Our Joshua Libling sat down to discuss the finer points of litigation funding and shares five tips on how to read a litigation funding term sheet.
My name is Joshua Libling and these are my five tips for reading a litigation finance term sheet.
Getting funding for your litigation can be a tricky process
One key step is the term sheet.
In this video, I’m going to take you through five key tips to reading a litigation funding term sheet with confidence:
Tip 1: What is the collateral?
Make sure you read the description of the case being funded and look out for any rights of first refusal or descriptions of future litigation. It is pretty common for the description of the collateral to broad—the funder wants to make sure they’re capturing any potentially relevant settlement or resolution. But if multiple litigations, or unspecified future litigations are covered, make sure you understand the scope of the relationship contemplated.
Tip 2: Who takes the budget risk?
Funders generally aren’t going to take on uncapped liability. That means that if a litigation goes over the projected fees and expenses, someone else is responsible for the excess. Make sure you understand who is taking on that risk.
Tip 3: How is the return calculated?
Typically, a funder’s return is expressed as some combination of a multiple of their capital or a percentage of receipts. The way these interact is pretty important. Here are some things to look out for.
Is the multiple based on deployed or committed capital? Deployed is typical in larger fundings and can make a big difference to early settlement discussions.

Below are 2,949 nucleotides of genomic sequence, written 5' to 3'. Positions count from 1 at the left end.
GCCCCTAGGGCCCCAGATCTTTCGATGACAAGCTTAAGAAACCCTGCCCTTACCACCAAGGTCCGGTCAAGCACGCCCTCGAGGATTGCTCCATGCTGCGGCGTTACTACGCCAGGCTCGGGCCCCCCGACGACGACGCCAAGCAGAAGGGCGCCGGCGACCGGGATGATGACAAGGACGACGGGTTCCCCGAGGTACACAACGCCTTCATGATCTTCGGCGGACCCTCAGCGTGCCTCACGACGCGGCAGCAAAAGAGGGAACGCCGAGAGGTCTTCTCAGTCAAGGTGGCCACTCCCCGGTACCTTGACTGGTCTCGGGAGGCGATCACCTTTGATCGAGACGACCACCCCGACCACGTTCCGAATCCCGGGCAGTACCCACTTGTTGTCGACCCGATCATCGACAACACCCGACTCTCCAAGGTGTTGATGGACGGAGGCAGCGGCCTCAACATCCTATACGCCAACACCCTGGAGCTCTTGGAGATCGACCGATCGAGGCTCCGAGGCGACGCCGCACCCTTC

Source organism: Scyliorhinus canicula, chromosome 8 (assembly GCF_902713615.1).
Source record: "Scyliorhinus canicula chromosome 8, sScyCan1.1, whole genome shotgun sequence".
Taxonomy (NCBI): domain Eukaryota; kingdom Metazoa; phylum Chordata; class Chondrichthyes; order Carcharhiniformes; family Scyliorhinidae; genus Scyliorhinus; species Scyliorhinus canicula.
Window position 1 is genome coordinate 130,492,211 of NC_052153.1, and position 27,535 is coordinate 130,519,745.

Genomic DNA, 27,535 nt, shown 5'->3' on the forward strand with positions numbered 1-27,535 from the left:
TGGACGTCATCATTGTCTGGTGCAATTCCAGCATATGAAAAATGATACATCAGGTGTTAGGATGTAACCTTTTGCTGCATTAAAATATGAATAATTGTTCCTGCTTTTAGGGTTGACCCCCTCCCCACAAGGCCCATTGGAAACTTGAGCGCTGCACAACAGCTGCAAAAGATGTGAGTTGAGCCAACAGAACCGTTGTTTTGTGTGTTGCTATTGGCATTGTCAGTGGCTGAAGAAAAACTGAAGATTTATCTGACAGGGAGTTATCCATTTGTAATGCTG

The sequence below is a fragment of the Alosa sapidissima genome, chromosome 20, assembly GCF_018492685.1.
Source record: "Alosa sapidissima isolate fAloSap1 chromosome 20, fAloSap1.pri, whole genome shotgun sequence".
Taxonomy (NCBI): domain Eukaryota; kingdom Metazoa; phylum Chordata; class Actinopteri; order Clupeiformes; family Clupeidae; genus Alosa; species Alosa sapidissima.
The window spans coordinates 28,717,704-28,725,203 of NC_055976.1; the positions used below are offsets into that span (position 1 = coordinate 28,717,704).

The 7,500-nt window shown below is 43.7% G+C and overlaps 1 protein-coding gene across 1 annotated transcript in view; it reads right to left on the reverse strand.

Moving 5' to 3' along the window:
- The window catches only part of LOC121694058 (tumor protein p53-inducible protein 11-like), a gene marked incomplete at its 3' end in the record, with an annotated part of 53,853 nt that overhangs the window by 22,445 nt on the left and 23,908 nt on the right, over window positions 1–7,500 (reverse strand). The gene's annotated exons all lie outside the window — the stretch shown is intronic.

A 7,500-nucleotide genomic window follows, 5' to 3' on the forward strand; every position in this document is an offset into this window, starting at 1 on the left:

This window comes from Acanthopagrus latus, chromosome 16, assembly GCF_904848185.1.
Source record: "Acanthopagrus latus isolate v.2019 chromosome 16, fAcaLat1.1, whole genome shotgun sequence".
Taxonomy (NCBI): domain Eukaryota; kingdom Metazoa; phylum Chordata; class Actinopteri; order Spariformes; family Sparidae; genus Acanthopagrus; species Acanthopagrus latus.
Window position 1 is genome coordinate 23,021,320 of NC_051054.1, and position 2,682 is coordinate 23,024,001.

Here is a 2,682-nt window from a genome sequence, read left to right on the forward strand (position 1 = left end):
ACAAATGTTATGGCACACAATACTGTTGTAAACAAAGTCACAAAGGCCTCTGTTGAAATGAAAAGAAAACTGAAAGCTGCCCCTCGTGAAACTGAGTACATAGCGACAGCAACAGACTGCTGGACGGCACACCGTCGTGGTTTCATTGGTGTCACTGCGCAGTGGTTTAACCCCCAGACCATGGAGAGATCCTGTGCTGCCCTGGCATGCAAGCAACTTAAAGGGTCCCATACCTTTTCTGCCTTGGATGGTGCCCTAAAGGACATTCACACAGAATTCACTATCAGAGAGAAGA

Is the multiple expressed as a gross or net number? If the term sheet says “2x,” does that mean “2x + the return of the funder’s capital”? That would be 2x net. But it is 3x gross.
Sometimes the return is written as part of the waterfall, sometimes as separate from the waterfall. When it is part of the waterfall, pay attention to how it is structured and see if you can work out what it would look like if the return were written separately.
You should feel free to ask the funder for a return model, but here is a rule of thumb: percentages are typically better for you in low return scenarios and multiples are better for you in high return scenarios. Funders know that. So a percentage return may come with a multiple priority return to protect the funder in low return scenarios. Review the return structure and waterfall carefully, and ask for a model covering a variety of scenarios.
Tip 4: How do the fees work?
Funders often charge fees in addition to their return. Most of the time, that will be a structuring or transaction fee—maybe 2% of the committed amount. Check when fees are paid and whether the funder earns a return on the fee.
Tip 5: What is not in the term sheet?
Term sheets are supposed to be overviews and supposed to be clear. Inevitably, it’s going to leave some things out.
A couple of big things to understand are: how settlement works and how termination works. It is fine to leave these issues for the final funding agreement, but these provisions can be material; if they’re going to matter to you, you may want to understand them before you sign a term sheet.
Ok, I hope that has been helpful for understanding how to read a term sheet and thinking about what questions to ask.
If you want more details or a deeper dive, download our Guide to Litigation Funding at the link on the screen https://guide.validity-finance.com/2020
Good luck and happy funding.